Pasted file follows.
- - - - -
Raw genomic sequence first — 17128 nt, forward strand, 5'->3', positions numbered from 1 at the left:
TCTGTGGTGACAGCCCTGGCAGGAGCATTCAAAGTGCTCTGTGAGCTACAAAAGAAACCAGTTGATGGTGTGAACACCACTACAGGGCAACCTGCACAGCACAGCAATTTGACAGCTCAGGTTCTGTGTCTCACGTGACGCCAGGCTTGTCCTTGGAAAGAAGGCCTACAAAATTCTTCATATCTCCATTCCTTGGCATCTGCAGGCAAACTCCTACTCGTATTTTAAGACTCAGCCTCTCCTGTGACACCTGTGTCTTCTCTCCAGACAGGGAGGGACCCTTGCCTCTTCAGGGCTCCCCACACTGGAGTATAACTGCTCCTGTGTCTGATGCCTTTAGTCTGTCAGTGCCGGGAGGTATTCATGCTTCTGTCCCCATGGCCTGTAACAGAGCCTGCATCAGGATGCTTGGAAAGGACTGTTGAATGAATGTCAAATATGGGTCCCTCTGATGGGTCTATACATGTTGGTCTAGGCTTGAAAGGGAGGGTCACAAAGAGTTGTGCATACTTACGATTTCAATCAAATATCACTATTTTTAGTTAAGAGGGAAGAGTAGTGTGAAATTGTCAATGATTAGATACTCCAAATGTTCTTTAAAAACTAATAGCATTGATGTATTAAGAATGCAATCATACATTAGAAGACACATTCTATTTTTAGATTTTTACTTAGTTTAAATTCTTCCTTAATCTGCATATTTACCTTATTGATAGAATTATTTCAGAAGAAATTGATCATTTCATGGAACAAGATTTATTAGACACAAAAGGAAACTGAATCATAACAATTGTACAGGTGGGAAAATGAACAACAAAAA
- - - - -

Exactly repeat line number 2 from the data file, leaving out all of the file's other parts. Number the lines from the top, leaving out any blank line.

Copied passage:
TCTGTGGTGACAGCCCTGGCAGGAGCATTCAAAGTGCTCTGTGAGCTACAAAAGAAACCAGTTGATGGTGTGAACACCACTACAGGGCAACCTGCACAGCACAGCAATTTGACAGCTCAGGTTCTGTGTCTCACGTGACGCCAGGCTTGTCCTTGGAAAGAAGGCCTACAAAATTCTTCATATCTCCATTCCTTGGCATCTGCAGGCAAACTCCTACTCGTATTTTAAGACTCAGCCTCTCCTGTGACACCTGTGTCTTCTCTCCAGACAGGGAGGGACCCTTGCCTCTTCAGGGCTCCCCACACTGGAGTATAACTGCTCCTGTGTCTGATGCCTTTAGTCTGTCAGTGCCGGGAGGTATTCATGCTTCTGTCCCCATGGCCTGTAACAGAGCCTGCATCAGGATGCTTGGAAAGGACTGTTGAATGAATGTCAAATATGGGTCCCTCTGATGGGTCTATACATGTTGGTCTAGGCTTGAAAGGGAGGGTCACAAAGAGTTGTGCATACTTACGATTTCAATCAAATATCACTATTTTTAGTTAAGAGGGAAGAGTAGTGTGAAATTGTCAATGATTAGATACTCCAAATGTTCTTTAAAAACTAATAGCATTGATGTATTAAGAATGCAATCATACATTAGAAGACACATTCTATTTTTAGATTTTTACTTAGTTTAAATTCTTCCTTAATCTGCATATTTACCTTATTGATAGAATTATTTCAGAAGAAATTGATCATTTCATGGAACAAGATTTATTAGACACAAAAGGAAACTGAATCATAACAATTGTACAGGTGGGAAAATGAACAACAAAAA